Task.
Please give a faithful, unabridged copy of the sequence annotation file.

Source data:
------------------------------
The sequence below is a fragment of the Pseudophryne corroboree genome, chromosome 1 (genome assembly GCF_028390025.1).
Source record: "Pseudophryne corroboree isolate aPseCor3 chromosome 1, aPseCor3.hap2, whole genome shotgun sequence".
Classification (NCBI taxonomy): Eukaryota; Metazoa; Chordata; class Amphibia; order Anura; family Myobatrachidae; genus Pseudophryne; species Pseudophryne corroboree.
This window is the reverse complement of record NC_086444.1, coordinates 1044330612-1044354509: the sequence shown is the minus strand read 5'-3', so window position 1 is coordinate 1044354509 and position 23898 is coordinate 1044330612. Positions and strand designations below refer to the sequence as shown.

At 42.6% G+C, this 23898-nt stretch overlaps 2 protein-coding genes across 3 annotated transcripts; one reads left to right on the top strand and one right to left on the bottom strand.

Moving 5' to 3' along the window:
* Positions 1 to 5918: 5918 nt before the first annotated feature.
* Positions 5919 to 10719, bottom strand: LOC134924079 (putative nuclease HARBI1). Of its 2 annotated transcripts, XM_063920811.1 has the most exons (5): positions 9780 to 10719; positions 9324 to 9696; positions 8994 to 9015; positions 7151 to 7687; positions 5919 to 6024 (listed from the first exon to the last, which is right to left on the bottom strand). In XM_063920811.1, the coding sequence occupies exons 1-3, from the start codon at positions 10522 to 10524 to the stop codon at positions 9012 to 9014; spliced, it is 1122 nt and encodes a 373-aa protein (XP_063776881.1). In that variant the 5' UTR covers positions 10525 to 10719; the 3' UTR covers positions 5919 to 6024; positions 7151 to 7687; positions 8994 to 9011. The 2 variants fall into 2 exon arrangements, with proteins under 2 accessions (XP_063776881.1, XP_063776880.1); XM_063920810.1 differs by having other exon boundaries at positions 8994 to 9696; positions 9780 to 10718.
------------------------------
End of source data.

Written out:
The sequence below is a fragment of the Pseudophryne corroboree genome, chromosome 1 (genome assembly GCF_028390025.1).
Source record: "Pseudophryne corroboree isolate aPseCor3 chromosome 1, aPseCor3.hap2, whole genome shotgun sequence".
Classification (NCBI taxonomy): Eukaryota; Metazoa; Chordata; class Amphibia; order Anura; family Myobatrachidae; genus Pseudophryne; species Pseudophryne corroboree.
This window is the reverse complement of record NC_086444.1, coordinates 1044330612-1044354509: the sequence shown is the minus strand read 5'-3', so window position 1 is coordinate 1044354509 and position 23898 is coordinate 1044330612. Positions and strand designations below refer to the sequence as shown.

At 42.6% G+C, this 23898-nt stretch overlaps 2 protein-coding genes across 3 annotated transcripts; one reads left to right on the top strand and one right to left on the bottom strand.

Moving 5' to 3' along the window:
* Positions 1 to 5918: 5918 nt before the first annotated feature.
* Positions 5919 to 10719, bottom strand: LOC134924079 (putative nuclease HARBI1). Of its 2 annotated transcripts, XM_063920811.1 has the most exons (5): positions 9780 to 10719; positions 9324 to 9696; positions 8994 to 9015; positions 7151 to 7687; positions 5919 to 6024 (listed from the first exon to the last, which is right to left on the bottom strand). In XM_063920811.1, the coding sequence occupies exons 1-3, from the start codon at positions 10522 to 10524 to the stop codon at positions 9012 to 9014; spliced, it is 1122 nt and encodes a 373-aa protein (XP_063776881.1). In that variant the 5' UTR covers positions 10525 to 10719; the 3' UTR covers positions 5919 to 6024; positions 7151 to 7687; positions 8994 to 9011. The 2 variants fall into 2 exon arrangements, with proteins under 2 accessions (XP_063776881.1, XP_063776880.1); XM_063920810.1 differs by having other exon boundaries at positions 8994 to 9696; positions 9780 to 10718.